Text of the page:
ZANINO DI PIETRO
Bologna 1389-Venice 1448 ca.
Madonna of the Humility
tempera on wood, 50×33 cm
This charming image of the Madonna seated on a lawn covered by flowers, holding the Child to her breast, an iconography typical of the late Fourteenth century that is conventionally referred to as “Humble Madonna”, is the work of the painter Zanino di Pietro, also known as Giovanni di Pietro Charlier, of French origin but Venetian citizen, active in Bologna from 1389 to 1403 and subsequently in the lagoonal city.
Along with Niccolò di Pietro and Jacobello del Fiore, Zanino was among the greatest Venetian painters in the first fourth of the Fifteenth century, author of an interesting combination of late Gothic motifs borrowed from Gentile da Fabriano and Michelino da Besozzo, both of whom were active in Venice in those years.
In her expertise on the work Linda Pisani dates the execution approximately to the years between 1410 and 1420, or in other words to the Venetian period of the painter, who we know was active in the city, in the district of Sant’Apollinare; she however also observes relations with his period in Bologna and dwells on the “ability, at the same time popular and sophisticated”, evident in details as the two elaborate, very refined and charming halos. Similar halos appear in the work by Zanino, with the same motif, at the National Gallery and Alexandros Soutzos Museum of Athens, mentioned by the researcher for purposes of comparison; this painting, perhaps the one that is most similar to the one examined here, which is however in less good condition, was part of the Urbinate exhibition of 1998.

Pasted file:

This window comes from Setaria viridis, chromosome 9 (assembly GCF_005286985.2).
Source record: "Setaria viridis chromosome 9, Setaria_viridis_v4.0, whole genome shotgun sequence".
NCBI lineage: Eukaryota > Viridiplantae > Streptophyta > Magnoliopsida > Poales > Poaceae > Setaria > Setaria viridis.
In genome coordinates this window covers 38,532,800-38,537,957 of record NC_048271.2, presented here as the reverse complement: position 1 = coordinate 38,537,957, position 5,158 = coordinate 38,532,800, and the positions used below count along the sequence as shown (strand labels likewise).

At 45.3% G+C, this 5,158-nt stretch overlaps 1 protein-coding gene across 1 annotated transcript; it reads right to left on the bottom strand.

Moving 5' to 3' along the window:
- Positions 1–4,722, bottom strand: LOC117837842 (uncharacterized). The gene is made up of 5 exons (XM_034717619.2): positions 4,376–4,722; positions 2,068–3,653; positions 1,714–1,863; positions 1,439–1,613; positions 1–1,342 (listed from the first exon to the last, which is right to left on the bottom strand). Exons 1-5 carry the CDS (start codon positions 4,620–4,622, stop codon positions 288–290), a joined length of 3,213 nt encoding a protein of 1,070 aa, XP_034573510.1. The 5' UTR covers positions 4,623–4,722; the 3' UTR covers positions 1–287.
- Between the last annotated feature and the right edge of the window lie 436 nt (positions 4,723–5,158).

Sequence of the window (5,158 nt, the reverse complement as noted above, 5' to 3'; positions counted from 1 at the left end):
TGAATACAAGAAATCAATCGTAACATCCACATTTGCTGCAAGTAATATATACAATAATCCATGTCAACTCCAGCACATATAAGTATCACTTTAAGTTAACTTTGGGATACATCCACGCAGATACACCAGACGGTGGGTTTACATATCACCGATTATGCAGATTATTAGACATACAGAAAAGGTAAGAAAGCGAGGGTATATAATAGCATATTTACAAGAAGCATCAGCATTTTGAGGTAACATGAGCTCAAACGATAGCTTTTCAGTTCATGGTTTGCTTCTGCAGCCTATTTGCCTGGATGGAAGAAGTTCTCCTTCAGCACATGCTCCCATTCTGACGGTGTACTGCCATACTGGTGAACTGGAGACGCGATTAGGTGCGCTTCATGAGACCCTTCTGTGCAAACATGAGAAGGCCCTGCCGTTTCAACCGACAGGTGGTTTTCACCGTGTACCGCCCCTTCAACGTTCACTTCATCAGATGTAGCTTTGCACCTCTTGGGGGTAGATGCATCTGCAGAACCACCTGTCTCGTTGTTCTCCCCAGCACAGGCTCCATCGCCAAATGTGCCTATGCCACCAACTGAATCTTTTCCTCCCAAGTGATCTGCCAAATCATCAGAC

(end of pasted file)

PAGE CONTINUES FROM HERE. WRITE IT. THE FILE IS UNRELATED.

As pointed out by Pisani, our Humble Madonna is included, with an attribution to Zanino di Pietro, in the photo archive of the Kunstihistorisches Institut of Florence (KHI 451354).
“Catalogo Fototeca Kunstihistorisches Institut di Firenze”, entry no. KHI 451354.
“Zanino di Pietro. Un protagonista della pittura veneziana fra Tre e Quattrocento”, edited by Valentina Baradel, Poligrafo, Padua, 2019, pp. 179-180, fig. XIV, form 7.